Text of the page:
Saturday, July 23, 2011

New Sites, New Beans

Ryan and I roasted a chicken the other week and I decided to use the leftovers to make crock-pot-chicken-stock.  I figured several generations of Waacks, Thompsons, Millers, and Wegworths were rolling over in their graves every time we throw out a chicken carcass. Of course I had to figure out how to do so beforehand.  My search led me to this lovely blog, Nourishing Days. I encourage you to check it out.

Other than onions, I didn't have any vegetables on hand.  Nor did I have any fresh herbs, so I substituted with dry.  It still turned out mighty delicious.  I cooked up some lentils and bulgar with it.  The flavor was so rich, I was almost happy just eating that for supper.  I used the rest of the stock to make Louisiana style red-beans.  We had a bag on hand and this was my first time cooking with them.  Finding this recipe landed me at several sites that involved large quantities of bacon, ham, and sausage.  Quite traditional, but I really wasn't interested in something that fatty.  Thankfully, by revising my search I landed at Fat Free Vegan another great Blog that I've added to my queue.  The beans came out delicious, and not too heavy.  Instead of rice, I served them over quinoa.  However, I do believe next time I will invest in the liquid smoke, or just deal with the extra pork products and try Emeril's recipe.   I am also discovering that beans turn out best when soaked over-night. Yes the 2 hour quick soak method works well, but they do not get as soft and breakdown as easily as when soaked for a good 8-12 hours.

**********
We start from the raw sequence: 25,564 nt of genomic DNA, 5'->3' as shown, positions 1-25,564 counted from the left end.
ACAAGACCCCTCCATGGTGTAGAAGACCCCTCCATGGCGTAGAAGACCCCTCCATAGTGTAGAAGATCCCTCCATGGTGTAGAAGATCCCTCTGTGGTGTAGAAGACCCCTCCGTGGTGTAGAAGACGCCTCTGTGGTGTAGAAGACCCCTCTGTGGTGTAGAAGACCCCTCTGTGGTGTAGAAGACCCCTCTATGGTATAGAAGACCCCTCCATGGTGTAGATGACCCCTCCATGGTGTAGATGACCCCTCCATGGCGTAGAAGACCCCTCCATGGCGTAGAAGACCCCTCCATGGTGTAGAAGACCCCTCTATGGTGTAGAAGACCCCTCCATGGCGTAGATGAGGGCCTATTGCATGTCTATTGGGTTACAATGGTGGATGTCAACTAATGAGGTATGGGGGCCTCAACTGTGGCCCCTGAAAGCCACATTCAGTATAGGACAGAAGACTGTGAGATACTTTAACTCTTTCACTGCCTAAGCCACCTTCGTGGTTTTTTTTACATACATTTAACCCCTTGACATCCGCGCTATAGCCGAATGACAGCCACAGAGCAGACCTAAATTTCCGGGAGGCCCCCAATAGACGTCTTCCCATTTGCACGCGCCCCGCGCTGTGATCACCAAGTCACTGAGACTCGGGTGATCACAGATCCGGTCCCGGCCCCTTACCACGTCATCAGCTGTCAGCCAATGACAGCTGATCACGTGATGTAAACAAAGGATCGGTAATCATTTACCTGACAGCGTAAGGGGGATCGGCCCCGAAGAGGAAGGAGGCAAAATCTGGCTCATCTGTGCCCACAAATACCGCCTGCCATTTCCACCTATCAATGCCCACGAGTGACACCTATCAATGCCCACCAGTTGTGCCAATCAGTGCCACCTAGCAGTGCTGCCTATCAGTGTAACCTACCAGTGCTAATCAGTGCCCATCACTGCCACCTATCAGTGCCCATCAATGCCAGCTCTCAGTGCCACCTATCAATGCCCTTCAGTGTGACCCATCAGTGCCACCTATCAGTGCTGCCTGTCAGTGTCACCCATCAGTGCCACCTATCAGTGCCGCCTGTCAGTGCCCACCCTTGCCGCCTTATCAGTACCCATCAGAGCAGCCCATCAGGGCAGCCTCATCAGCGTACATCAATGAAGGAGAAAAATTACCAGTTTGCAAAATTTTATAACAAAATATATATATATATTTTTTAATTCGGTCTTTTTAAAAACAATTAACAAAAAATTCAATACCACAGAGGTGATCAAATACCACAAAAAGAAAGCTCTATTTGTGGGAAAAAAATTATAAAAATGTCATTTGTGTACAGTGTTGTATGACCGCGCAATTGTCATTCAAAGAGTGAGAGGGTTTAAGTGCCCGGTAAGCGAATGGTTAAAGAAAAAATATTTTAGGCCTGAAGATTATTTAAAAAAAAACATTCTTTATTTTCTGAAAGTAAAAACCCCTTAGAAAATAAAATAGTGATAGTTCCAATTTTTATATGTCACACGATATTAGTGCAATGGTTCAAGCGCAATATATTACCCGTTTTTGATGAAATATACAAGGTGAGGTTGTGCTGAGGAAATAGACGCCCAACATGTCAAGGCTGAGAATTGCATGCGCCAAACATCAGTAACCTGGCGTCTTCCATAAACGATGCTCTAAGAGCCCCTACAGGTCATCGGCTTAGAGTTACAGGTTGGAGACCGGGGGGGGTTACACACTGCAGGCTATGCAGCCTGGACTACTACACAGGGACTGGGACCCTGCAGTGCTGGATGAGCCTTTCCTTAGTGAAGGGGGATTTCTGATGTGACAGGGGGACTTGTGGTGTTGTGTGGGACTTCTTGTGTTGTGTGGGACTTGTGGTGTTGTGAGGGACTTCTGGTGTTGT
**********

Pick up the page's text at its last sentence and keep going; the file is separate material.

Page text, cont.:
Red Beans over Quinoa, Salad with Walnuts & Bleu Cheese
Today I'm tackling black-eyed peas.  Even though I've been in Georgia for 2+ years, I can't say I've really eaten any black-eyed peas(BEP) yet.  BEP are not indigenous to the united states.  They were brought here from Africa during the slave trading days which started in the mid 1500s.  They are also found around the globe in Portugal, Greece, and even vietnam.  During Rash Hashanah, the Jewish New Year; they are eaten as a symbol of good luck since they swell when cooked.  Interestingly, a large sect of Jews settled in Georgia during the 1730's and helped initiate them into what is now considered traditional southern cooking.  The 1700s is also when the slave trade really took hold in the United States and began moving northward from Florida and the Carolinas up into Virginia.  During the Civil War, Union troops led by General Sherman plundered their way through the South; destroying everything except...field corn and BEP which they thought were only used as animal feed.  Little did they know, BEP are high in calcium, Vitamins A & K, Folate and Potassium.  1 cup of cooked beans contains: 160kcal, 1g fat, 34g carb, 8g fiber, 5g protein.  Of course, that is when they are cooked without fatback, ham, or bacon...

Southern BEP
1. Soak 2 cups black eyed peas overnight.  Simmer for 1.5 hours or until tender.  Drain beans.

2. In a large pot add beans, 3 cups low sodium chicken stock, 1 smoked ham-hock, 1 onion diced, 4 cloves garlic finely chopped, 2 bay leaves, 1/4 tsp red pepper flakes, salt and pepper to taste.  Simmer 45-60 minutes.  Serve with hot pepper sauce.